The Big Disconnect: Charting The Growing Disconnect Between Google And SEOs

SEO Twitter reacted strongly when I shared Sundar Pichai’s statements about Search Generative Experience (SGE) from Alphabet’s Q1 earnings call (bolding mine):

“Based on our testing, we are encouraged that we are seeing an increase in search usage among people who use the new AI overviews as well as increased user satisfaction with the results.”

“People question whether these things would be costly to serve, and we are very, very confident we can manage the cost of how to serve these queries. People worried about latency. When I look at the progress we have made in latency and efficiency, we feel comfortable.”

“There are questions about monetization. And based on our testing so far, I’m comfortable and confident that we’ll be able to manage the monetization transition here well as well.”

I get it. Our perception of SGE doesn’t match the CEO of Alphabet suggesting that SGE is ready for prime time. There are only two options: We live in a bubble or it’s PR talk.

The book, “The Facebook Effect: The inside story of the company that is connecting the world,” has a story about how users complained about Facebook’s newsfeed but heavily engaged with it anyway. The public perception was the complete opposite of what eventually happened. There is a real chance the same phenomenon is happening with SGE.

Life taught me that outraging things are often not the way they seem at first. Surprises bear learnings. I’m naturally quick to judge situations and people, but I’m always happy when I pause and take a closer, second look. This could be one of those situations.

Maybe Sundar knows more than we do. If that’s true and users actually enjoy SGE, we, in the SEO community, have a larger disconnect with the average Google user than we might think.

However, there is also a real chance that Pichai’s comments are PR based on Google’s trust-eroding misses over the last 24 months.

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Friction

Google’s position and public perception are head-butting in several departments:

Lawsuits

The Department of Justice’s 2020 antitrust lawsuit against Google surfaced documents that prove the heavy use of user signals for ranking, which Google vehemently denied for decades.

Another lawsuit filed the same year about Google tracking user data in Chrome’s incognito mode just settled with Google deleting billions of data points, improving its disclosure and stopping to track when users switch to incognito mode.

From Elephant in the Room:

For years, SEOs suspected user behavior to matter for Google’s Search ranking systems, but Googlers either denied or belittled the point. Internal documents that surfaced in the 2020 US vs. Google anti-trust lawsuit prove the elephant’s existence.

We now have track records, footprints, and photos of the elephant. The house owner doesn’t need to acknowledge it exists. But the biggest takeaway is that we had our mental model of how Search works upside down.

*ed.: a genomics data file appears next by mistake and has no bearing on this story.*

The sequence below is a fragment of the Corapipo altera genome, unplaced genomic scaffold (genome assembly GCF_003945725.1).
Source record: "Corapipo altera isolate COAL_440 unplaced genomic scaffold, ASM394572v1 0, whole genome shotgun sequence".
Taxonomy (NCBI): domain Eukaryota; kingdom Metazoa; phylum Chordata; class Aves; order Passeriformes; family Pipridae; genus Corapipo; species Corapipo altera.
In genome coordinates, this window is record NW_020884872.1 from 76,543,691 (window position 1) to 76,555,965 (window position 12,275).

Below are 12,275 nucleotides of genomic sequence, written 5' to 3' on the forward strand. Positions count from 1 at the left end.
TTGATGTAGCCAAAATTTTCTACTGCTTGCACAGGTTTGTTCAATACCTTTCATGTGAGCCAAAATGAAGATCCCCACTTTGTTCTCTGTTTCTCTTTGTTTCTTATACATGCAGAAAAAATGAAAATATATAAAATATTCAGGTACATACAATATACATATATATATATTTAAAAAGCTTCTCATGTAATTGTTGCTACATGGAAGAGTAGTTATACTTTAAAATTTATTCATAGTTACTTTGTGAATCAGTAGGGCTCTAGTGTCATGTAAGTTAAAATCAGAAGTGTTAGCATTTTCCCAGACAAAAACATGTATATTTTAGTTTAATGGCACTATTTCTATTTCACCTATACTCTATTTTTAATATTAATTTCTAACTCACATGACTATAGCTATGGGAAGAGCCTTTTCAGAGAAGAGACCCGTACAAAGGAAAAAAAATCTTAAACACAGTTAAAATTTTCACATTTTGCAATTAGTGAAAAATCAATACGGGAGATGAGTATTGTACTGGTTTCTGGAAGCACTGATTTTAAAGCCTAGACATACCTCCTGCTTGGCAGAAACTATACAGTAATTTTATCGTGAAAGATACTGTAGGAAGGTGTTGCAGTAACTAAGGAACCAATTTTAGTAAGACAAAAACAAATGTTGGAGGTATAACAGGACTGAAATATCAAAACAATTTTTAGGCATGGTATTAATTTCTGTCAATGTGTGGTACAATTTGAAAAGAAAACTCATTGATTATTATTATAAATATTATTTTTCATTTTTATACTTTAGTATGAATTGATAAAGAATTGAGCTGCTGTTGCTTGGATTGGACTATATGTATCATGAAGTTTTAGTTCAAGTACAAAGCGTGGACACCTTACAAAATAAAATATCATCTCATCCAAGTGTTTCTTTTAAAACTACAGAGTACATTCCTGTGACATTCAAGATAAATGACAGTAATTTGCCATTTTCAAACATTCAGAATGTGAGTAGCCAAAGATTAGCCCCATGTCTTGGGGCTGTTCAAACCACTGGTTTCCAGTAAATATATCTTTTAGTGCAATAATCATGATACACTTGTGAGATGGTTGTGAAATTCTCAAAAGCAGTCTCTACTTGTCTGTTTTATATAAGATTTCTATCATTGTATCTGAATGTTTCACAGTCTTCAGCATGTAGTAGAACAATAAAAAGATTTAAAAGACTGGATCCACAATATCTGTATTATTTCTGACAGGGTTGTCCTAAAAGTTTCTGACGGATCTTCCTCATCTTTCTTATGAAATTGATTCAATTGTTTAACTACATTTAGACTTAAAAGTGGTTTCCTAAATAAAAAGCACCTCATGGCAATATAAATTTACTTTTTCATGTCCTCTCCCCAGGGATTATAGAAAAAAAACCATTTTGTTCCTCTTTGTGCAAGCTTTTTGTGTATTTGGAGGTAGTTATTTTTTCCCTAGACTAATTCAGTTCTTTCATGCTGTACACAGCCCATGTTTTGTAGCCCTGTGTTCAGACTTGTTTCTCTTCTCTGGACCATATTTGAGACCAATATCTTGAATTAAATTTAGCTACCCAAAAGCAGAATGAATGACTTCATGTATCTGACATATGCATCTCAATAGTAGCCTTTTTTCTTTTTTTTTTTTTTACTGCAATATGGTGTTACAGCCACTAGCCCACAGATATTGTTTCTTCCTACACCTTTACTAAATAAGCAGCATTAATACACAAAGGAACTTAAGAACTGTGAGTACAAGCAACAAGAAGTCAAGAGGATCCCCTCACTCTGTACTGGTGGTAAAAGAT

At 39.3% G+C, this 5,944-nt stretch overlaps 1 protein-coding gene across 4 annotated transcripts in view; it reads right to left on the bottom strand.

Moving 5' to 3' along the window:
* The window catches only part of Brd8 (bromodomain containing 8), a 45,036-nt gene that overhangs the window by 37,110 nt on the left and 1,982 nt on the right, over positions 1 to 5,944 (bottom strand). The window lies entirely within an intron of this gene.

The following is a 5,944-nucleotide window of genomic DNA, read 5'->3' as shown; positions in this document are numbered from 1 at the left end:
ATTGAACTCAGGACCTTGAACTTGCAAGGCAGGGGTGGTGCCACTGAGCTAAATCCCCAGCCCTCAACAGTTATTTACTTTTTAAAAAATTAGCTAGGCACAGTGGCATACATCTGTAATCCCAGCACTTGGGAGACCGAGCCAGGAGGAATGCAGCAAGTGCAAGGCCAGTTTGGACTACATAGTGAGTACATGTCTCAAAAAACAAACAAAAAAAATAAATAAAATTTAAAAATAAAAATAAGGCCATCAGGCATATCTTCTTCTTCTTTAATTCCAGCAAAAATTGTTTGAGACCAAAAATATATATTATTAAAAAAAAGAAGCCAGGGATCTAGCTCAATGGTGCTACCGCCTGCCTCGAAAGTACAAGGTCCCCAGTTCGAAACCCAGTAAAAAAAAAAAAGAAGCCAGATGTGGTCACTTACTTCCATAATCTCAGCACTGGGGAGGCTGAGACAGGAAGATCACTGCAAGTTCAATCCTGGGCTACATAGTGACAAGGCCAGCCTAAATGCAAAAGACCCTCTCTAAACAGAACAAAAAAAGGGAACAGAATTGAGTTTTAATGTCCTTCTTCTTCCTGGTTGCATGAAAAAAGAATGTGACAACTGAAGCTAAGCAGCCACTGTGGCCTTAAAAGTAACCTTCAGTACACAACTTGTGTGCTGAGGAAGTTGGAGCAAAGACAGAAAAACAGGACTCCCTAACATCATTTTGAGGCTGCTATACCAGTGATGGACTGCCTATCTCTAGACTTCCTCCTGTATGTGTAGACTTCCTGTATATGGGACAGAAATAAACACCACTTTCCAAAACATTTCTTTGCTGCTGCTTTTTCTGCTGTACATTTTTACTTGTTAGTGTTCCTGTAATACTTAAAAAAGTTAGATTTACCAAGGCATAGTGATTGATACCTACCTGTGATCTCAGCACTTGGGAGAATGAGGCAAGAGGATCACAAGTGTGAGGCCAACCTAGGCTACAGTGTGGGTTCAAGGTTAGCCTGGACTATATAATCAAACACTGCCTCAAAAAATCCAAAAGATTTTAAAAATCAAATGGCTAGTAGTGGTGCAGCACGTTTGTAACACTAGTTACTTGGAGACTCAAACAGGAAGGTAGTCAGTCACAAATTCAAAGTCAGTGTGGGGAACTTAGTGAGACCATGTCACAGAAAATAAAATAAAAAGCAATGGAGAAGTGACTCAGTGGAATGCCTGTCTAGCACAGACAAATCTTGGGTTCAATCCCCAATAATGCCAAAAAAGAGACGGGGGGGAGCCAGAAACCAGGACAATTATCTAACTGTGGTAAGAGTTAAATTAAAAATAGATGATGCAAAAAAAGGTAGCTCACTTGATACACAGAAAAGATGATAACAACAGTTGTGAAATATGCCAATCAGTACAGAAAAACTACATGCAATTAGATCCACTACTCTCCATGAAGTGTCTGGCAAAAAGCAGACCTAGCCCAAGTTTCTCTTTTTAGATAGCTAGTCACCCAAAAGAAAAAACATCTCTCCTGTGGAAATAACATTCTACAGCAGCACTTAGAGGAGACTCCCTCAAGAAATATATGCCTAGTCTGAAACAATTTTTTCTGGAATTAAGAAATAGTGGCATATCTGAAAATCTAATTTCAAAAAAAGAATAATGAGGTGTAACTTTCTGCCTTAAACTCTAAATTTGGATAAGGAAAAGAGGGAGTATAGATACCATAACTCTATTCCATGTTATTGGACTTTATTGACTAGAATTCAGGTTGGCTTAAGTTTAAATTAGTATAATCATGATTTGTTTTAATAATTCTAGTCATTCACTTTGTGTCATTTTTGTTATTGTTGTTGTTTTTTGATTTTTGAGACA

AI Fumbles

Then, there are fumbled AI product launches.

Google’s first reaction to ChatGPT’s stunning success was a stunning failure. The introduction of Bard in February 2023 cost Alphabet $100 billion in market value due to false facts in the announcement.

In December 2023, an impressive demo of Gemini turned into a PR disaster when it turned out to be fake.

In March 2024, Alphabet’s shares dropped by -5% when it turned out Gemini delivered heavily biased and obscure historical images.

Google wants to get AI right so badly that it’s willing to cut corners. It’s not something you’d expect from the company that invented the underlying LLM technology (Transformers) in the first place.

Algorithm Updates

Then, there is communication around algorithm updates. First called out by The Verge, Google’s SEO documentation is quite broad for how search evolved:

There’s an inherent contradiction in what Google promises is the best way to succeed on Search. Publicly, Google representatives like search liaison Danny Sullivan give a simple, almost quaint answer to business owners who want help: you just need to make great content for people, not Google’s robots.

At the same time, Google’s SEO Starter Guide is nearly 9,000 words long with dozens of links to additional material.

To be fair, I do appreciate the work Danny Sullivan, Martin Splitt, John Mueller, Gary Illyes, and others do. I know it’s a tough and thankless job. You can’t really win.

I also acknowledge that The Verge is not a big fan of SEOs, a.k.a. Content Goblins. And yet, there is something to be said about the critique of the SEO guidelines.

We’re also experiencing a growing disconnect between what we hear from Google spokespeople and what we see.

In November, Sullivan came to Brighton SEO San Diego and announced to “buckle up” because “major changes to search ranking” are coming. 

A Twitter screenshot showing a tweet by Barry Schwartz quoting Google's SearchLiaison tweet discussing improvements in search results and ongoing updates.Image Credit: Kevin Indig

We had the longest Core Update ever in March 2024, with a 45-day roll-out time that apparently overshot its goal of reducing low-quality results by 5 percentage points. But the effect is barely noticeable.

Google also said this helped reduce low-quality and unoriginal content in search results by 45%, which is up from their estimate of 40%.

What stung was that Google’s official X (Twitter) account announced the completion of the update 7 days late.

Now, you could argue that Google can do whatever it wants and has no obligation to notify SEOs (timely). And that’s correct.